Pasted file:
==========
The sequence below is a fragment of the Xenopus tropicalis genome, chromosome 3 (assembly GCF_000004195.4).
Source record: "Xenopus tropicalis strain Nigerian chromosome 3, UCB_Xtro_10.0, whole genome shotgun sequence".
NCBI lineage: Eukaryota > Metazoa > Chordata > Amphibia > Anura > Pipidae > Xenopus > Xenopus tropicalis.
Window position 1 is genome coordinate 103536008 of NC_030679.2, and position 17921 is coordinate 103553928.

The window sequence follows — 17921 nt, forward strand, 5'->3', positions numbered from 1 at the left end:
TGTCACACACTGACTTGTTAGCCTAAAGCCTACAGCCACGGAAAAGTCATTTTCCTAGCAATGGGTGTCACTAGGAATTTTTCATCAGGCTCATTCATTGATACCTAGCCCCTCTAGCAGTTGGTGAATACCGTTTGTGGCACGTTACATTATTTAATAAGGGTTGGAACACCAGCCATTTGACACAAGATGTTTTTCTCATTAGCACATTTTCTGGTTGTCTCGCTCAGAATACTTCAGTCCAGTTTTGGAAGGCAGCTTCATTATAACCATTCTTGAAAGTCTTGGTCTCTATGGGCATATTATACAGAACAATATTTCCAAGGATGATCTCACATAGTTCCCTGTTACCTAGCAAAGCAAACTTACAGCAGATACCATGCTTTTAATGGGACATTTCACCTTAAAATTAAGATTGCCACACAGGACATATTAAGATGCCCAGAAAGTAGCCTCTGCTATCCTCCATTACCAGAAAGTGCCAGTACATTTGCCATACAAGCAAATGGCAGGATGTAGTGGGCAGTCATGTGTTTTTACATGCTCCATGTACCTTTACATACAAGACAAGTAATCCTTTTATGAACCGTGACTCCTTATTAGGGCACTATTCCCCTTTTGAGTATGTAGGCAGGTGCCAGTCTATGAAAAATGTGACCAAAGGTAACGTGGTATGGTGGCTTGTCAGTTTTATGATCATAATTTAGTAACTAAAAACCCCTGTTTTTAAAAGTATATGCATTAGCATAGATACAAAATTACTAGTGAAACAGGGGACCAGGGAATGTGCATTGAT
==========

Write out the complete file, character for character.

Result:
The sequence below is a fragment of the Xenopus tropicalis genome, chromosome 3 (assembly GCF_000004195.4).
Source record: "Xenopus tropicalis strain Nigerian chromosome 3, UCB_Xtro_10.0, whole genome shotgun sequence".
NCBI lineage: Eukaryota > Metazoa > Chordata > Amphibia > Anura > Pipidae > Xenopus > Xenopus tropicalis.
Window position 1 is genome coordinate 103536008 of NC_030679.2, and position 17921 is coordinate 103553928.

The window sequence follows — 17921 nt, forward strand, 5'->3', positions numbered from 1 at the left end:
TGTCACACACTGACTTGTTAGCCTAAAGCCTACAGCCACGGAAAAGTCATTTTCCTAGCAATGGGTGTCACTAGGAATTTTTCATCAGGCTCATTCATTGATACCTAGCCCCTCTAGCAGTTGGTGAATACCGTTTGTGGCACGTTACATTATTTAATAAGGGTTGGAACACCAGCCATTTGACACAAGATGTTTTTCTCATTAGCACATTTTCTGGTTGTCTCGCTCAGAATACTTCAGTCCAGTTTTGGAAGGCAGCTTCATTATAACCATTCTTGAAAGTCTTGGTCTCTATGGGCATATTATACAGAACAATATTTCCAAGGATGATCTCACATAGTTCCCTGTTACCTAGCAAAGCAAACTTACAGCAGATACCATGCTTTTAATGGGACATTTCACCTTAAAATTAAGATTGCCACACAGGACATATTAAGATGCCCAGAAAGTAGCCTCTGCTATCCTCCATTACCAGAAAGTGCCAGTACATTTGCCATACAAGCAAATGGCAGGATGTAGTGGGCAGTCATGTGTTTTTACATGCTCCATGTACCTTTACATACAAGACAAGTAATCCTTTTATGAACCGTGACTCCTTATTAGGGCACTATTCCCCTTTTGAGTATGTAGGCAGGTGCCAGTCTATGAAAAATGTGACCAAAGGTAACGTGGTATGGTGGCTTGTCAGTTTTATGATCATAATTTAGTAACTAAAAACCCCTGTTTTTAAAAGTATATGCATTAGCATAGATACAAAATTACTAGTGAAACAGGGGACCAGGGAATGTGCATTGAT